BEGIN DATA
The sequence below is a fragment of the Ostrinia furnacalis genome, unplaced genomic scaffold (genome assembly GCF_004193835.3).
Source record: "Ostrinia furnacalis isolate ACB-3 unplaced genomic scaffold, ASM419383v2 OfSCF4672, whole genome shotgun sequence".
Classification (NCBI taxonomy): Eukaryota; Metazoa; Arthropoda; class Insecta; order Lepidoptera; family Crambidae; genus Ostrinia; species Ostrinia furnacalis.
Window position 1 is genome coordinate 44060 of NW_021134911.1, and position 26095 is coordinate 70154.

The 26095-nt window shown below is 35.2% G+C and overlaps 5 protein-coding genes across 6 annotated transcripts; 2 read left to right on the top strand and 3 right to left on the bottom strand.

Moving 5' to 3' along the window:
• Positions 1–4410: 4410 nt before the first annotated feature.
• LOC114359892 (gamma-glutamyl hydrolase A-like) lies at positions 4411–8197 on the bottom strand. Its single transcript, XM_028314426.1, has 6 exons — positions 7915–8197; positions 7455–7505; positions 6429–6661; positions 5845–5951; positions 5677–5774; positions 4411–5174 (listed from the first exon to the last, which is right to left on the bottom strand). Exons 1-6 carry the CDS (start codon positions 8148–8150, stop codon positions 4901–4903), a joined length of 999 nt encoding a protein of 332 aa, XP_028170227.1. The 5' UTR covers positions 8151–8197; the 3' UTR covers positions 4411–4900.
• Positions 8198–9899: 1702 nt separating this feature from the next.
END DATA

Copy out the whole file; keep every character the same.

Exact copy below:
The sequence below is a fragment of the Ostrinia furnacalis genome, unplaced genomic scaffold (genome assembly GCF_004193835.3).
Source record: "Ostrinia furnacalis isolate ACB-3 unplaced genomic scaffold, ASM419383v2 OfSCF4672, whole genome shotgun sequence".
Classification (NCBI taxonomy): Eukaryota; Metazoa; Arthropoda; class Insecta; order Lepidoptera; family Crambidae; genus Ostrinia; species Ostrinia furnacalis.
Window position 1 is genome coordinate 44060 of NW_021134911.1, and position 26095 is coordinate 70154.

The 26095-nt window shown below is 35.2% G+C and overlaps 5 protein-coding genes across 6 annotated transcripts; 2 read left to right on the top strand and 3 right to left on the bottom strand.

Moving 5' to 3' along the window:
• Positions 1–4410: 4410 nt before the first annotated feature.
• LOC114359892 (gamma-glutamyl hydrolase A-like) lies at positions 4411–8197 on the bottom strand. Its single transcript, XM_028314426.1, has 6 exons — positions 7915–8197; positions 7455–7505; positions 6429–6661; positions 5845–5951; positions 5677–5774; positions 4411–5174 (listed from the first exon to the last, which is right to left on the bottom strand). Exons 1-6 carry the CDS (start codon positions 8148–8150, stop codon positions 4901–4903), a joined length of 999 nt encoding a protein of 332 aa, XP_028170227.1. The 5' UTR covers positions 8151–8197; the 3' UTR covers positions 4411–4900.
• Positions 8198–9899: 1702 nt separating this feature from the next.